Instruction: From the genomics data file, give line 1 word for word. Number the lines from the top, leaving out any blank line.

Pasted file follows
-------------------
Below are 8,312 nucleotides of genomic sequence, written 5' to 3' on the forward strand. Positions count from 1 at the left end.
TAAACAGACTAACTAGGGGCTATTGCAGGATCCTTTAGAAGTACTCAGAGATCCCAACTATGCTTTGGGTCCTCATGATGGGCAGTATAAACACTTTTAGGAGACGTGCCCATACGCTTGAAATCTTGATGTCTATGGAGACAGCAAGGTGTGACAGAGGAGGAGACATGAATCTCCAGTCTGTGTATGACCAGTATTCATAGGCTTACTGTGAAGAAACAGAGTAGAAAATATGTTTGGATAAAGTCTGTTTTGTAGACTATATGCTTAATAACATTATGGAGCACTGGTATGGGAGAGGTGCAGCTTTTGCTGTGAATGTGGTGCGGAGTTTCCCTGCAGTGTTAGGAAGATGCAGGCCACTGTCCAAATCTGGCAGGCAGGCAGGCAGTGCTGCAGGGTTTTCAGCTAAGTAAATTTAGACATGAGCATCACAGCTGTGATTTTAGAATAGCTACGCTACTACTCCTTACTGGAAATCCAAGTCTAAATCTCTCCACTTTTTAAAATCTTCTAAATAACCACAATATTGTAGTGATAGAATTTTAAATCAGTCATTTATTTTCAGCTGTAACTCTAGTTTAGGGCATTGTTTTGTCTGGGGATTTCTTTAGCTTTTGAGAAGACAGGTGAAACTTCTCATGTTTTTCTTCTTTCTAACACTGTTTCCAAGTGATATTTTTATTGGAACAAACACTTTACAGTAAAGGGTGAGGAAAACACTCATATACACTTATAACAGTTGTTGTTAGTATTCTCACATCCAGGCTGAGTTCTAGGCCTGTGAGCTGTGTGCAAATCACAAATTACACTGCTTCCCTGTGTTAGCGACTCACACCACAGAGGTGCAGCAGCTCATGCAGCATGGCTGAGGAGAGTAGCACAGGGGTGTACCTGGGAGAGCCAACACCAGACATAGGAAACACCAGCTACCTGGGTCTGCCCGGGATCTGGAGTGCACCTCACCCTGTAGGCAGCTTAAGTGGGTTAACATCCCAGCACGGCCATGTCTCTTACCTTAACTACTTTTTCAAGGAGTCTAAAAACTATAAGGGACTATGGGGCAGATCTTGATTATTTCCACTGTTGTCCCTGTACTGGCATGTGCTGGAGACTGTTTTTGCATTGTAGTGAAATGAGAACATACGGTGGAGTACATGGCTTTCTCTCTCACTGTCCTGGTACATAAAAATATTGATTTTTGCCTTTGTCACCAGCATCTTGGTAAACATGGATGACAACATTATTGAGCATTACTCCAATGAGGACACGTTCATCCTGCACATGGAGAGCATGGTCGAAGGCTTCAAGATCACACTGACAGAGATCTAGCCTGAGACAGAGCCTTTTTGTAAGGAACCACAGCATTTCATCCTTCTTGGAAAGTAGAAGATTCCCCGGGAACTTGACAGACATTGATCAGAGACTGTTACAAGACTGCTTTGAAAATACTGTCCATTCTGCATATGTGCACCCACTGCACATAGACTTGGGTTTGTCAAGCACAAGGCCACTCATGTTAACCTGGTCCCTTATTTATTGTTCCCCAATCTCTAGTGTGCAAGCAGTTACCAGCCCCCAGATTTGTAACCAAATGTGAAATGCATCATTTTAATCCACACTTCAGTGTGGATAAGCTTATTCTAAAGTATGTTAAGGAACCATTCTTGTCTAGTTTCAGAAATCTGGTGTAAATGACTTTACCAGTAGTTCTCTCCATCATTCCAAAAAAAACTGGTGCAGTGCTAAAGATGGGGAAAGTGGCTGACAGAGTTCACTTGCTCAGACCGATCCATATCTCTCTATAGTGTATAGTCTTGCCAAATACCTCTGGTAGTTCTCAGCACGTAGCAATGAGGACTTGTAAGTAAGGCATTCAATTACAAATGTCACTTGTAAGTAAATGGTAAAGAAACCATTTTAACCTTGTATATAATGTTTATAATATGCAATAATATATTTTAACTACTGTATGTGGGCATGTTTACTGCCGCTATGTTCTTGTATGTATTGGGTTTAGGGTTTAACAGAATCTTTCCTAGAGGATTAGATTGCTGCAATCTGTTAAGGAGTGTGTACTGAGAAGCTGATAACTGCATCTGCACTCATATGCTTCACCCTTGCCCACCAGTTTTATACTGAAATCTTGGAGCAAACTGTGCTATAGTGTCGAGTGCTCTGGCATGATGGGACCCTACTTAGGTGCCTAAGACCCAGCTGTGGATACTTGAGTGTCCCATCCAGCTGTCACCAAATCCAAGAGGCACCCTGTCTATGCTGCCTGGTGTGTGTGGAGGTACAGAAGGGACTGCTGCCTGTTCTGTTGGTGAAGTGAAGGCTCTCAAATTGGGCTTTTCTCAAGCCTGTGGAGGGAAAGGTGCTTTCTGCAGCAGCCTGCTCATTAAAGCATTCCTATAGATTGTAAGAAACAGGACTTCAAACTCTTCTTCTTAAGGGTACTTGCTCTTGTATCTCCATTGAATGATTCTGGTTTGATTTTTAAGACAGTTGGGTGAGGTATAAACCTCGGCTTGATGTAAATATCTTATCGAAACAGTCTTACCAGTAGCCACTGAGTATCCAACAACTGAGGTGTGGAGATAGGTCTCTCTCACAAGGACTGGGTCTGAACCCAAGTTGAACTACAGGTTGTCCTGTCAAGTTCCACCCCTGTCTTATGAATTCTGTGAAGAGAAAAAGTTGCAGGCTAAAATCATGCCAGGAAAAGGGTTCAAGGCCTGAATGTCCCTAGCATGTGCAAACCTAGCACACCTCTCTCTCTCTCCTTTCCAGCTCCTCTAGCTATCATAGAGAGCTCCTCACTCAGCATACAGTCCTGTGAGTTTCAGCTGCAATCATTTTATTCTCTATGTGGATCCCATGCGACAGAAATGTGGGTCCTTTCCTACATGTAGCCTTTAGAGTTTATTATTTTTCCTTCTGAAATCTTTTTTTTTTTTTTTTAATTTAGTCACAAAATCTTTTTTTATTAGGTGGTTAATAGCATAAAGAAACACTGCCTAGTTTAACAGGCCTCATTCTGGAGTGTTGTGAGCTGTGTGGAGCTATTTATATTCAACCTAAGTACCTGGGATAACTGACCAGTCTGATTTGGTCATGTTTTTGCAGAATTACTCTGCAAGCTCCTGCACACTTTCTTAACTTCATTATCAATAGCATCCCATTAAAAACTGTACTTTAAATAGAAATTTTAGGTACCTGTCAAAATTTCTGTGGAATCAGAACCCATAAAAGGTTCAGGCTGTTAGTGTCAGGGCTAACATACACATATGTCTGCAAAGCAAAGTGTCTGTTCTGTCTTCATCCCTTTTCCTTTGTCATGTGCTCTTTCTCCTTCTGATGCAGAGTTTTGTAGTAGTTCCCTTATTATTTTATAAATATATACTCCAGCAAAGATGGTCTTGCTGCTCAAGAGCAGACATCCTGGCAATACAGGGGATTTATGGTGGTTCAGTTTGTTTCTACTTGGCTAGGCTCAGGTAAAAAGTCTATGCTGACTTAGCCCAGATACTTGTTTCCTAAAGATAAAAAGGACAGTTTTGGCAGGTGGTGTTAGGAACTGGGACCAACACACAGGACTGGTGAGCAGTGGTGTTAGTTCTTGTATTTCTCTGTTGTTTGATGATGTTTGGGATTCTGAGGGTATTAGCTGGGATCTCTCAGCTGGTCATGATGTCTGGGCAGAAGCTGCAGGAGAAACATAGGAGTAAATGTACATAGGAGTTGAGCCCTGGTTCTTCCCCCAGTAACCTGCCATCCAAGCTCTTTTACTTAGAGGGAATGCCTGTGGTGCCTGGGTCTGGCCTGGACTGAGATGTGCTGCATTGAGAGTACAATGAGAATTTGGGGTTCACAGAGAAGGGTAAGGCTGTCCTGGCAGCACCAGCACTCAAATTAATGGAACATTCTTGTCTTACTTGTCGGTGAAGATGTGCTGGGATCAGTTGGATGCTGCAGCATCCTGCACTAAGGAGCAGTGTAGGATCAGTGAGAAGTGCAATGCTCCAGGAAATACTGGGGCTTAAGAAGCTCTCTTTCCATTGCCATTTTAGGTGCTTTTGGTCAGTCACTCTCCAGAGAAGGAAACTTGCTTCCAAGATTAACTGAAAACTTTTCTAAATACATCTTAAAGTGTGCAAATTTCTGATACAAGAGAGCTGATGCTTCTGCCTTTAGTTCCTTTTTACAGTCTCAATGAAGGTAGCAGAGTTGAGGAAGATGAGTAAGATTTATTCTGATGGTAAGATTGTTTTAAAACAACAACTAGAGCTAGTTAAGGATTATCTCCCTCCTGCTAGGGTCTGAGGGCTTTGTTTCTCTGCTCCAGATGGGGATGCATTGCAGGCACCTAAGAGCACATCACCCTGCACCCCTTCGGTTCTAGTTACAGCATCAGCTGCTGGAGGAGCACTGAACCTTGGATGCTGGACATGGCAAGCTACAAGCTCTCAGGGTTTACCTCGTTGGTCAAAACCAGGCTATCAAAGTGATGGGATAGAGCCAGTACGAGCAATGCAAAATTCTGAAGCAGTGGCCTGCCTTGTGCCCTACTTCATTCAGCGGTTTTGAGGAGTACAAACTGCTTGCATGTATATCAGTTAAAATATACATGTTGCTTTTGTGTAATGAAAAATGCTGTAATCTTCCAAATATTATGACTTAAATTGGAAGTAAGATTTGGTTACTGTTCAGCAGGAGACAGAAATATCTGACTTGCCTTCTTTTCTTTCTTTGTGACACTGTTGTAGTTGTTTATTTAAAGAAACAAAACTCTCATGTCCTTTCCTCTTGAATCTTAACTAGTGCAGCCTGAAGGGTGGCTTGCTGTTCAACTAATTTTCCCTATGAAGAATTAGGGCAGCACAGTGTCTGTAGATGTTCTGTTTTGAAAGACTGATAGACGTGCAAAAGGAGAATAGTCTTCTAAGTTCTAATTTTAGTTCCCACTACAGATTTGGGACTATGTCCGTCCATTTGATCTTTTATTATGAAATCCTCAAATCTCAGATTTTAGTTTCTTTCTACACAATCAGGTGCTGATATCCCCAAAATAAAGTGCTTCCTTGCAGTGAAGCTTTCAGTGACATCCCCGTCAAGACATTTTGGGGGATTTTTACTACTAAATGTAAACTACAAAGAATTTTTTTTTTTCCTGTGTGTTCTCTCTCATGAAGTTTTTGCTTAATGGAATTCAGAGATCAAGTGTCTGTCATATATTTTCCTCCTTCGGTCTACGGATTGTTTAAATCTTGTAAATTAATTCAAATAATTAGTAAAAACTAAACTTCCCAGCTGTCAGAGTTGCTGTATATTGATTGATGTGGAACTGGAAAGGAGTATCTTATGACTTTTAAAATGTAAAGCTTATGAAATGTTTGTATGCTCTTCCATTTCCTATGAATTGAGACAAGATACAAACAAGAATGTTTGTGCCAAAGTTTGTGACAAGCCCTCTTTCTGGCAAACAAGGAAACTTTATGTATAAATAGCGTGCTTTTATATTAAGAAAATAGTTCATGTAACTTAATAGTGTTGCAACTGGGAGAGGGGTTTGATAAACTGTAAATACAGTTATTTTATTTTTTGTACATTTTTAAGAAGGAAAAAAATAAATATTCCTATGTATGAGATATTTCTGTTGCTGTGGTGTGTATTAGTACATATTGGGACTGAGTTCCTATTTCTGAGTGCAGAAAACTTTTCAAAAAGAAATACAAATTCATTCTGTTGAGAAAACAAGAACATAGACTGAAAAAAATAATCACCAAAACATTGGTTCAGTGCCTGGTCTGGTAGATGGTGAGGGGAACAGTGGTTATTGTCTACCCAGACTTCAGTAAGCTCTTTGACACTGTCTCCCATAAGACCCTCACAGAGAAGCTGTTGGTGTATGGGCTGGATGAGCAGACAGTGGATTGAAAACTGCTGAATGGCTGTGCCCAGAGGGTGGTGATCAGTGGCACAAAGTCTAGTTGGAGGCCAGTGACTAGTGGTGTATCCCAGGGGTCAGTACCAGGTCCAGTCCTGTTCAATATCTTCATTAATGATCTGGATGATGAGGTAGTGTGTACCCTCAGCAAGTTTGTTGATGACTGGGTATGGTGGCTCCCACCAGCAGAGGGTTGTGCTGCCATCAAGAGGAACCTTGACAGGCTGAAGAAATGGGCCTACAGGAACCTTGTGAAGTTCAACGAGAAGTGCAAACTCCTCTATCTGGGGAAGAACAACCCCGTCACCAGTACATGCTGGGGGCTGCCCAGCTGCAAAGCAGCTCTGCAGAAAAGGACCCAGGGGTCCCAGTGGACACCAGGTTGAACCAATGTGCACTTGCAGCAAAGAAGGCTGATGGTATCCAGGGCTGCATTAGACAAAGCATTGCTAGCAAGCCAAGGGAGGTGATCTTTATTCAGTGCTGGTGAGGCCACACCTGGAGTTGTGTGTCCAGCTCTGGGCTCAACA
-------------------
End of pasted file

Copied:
Below are 8,312 nucleotides of genomic sequence, written 5' to 3' on the forward strand. Positions count from 1 at the left end.